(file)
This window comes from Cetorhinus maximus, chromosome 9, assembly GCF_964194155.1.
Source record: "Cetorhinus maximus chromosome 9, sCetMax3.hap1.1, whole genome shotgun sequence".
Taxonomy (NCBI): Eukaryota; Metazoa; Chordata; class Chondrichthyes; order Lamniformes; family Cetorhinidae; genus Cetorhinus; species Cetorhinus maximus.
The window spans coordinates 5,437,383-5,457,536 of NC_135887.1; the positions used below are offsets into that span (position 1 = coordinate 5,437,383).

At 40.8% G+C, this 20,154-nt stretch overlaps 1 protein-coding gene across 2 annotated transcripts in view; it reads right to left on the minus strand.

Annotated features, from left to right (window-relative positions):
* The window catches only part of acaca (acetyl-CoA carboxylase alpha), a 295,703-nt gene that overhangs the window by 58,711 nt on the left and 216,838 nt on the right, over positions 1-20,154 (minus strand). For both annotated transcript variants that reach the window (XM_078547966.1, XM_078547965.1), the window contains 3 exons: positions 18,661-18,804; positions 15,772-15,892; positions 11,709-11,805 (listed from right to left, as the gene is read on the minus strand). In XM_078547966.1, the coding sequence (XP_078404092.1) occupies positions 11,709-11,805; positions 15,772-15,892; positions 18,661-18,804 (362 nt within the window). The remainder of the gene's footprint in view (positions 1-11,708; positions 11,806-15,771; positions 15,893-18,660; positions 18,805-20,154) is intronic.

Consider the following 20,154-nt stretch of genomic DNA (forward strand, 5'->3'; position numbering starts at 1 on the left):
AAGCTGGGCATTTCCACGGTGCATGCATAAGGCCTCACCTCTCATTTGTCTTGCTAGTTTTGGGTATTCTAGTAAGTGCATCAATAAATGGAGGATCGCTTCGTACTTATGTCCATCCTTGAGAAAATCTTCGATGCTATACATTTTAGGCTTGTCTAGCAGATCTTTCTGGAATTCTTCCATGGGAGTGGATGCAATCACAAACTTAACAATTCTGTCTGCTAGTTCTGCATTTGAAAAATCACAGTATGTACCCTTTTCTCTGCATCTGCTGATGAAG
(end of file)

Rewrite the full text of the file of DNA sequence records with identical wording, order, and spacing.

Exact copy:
This window comes from Cetorhinus maximus, chromosome 9, assembly GCF_964194155.1.
Source record: "Cetorhinus maximus chromosome 9, sCetMax3.hap1.1, whole genome shotgun sequence".
Taxonomy (NCBI): Eukaryota; Metazoa; Chordata; class Chondrichthyes; order Lamniformes; family Cetorhinidae; genus Cetorhinus; species Cetorhinus maximus.
The window spans coordinates 5,437,383-5,457,536 of NC_135887.1; the positions used below are offsets into that span (position 1 = coordinate 5,437,383).

At 40.8% G+C, this 20,154-nt stretch overlaps 1 protein-coding gene across 2 annotated transcripts in view; it reads right to left on the minus strand.

Annotated features, from left to right (window-relative positions):
* The window catches only part of acaca (acetyl-CoA carboxylase alpha), a 295,703-nt gene that overhangs the window by 58,711 nt on the left and 216,838 nt on the right, over positions 1-20,154 (minus strand). For both annotated transcript variants that reach the window (XM_078547966.1, XM_078547965.1), the window contains 3 exons: positions 18,661-18,804; positions 15,772-15,892; positions 11,709-11,805 (listed from right to left, as the gene is read on the minus strand). In XM_078547966.1, the coding sequence (XP_078404092.1) occupies positions 11,709-11,805; positions 15,772-15,892; positions 18,661-18,804 (362 nt within the window). The remainder of the gene's footprint in view (positions 1-11,708; positions 11,806-15,771; positions 15,893-18,660; positions 18,805-20,154) is intronic.

Consider the following 20,154-nt stretch of genomic DNA (forward strand, 5'->3'; position numbering starts at 1 on the left):
AAGCTGGGCATTTCCACGGTGCATGCATAAGGCCTCACCTCTCATTTGTCTTGCTAGTTTTGGGTATTCTAGTAAGTGCATCAATAAATGGAGGATCGCTTCGTACTTATGTCCATCCTTGAGAAAATCTTCGATGCTATACATTTTAGGCTTGTCTAGCAGATCTTTCTGGAATTCTTCCATGGGAGTGGATGCAATCACAAACTTAACAATTCTGTCTGCTAGTTCTGCATTTGAAAAATCACAGTATGTACCCTTTTCTCTGCATCTGCTGATGAAG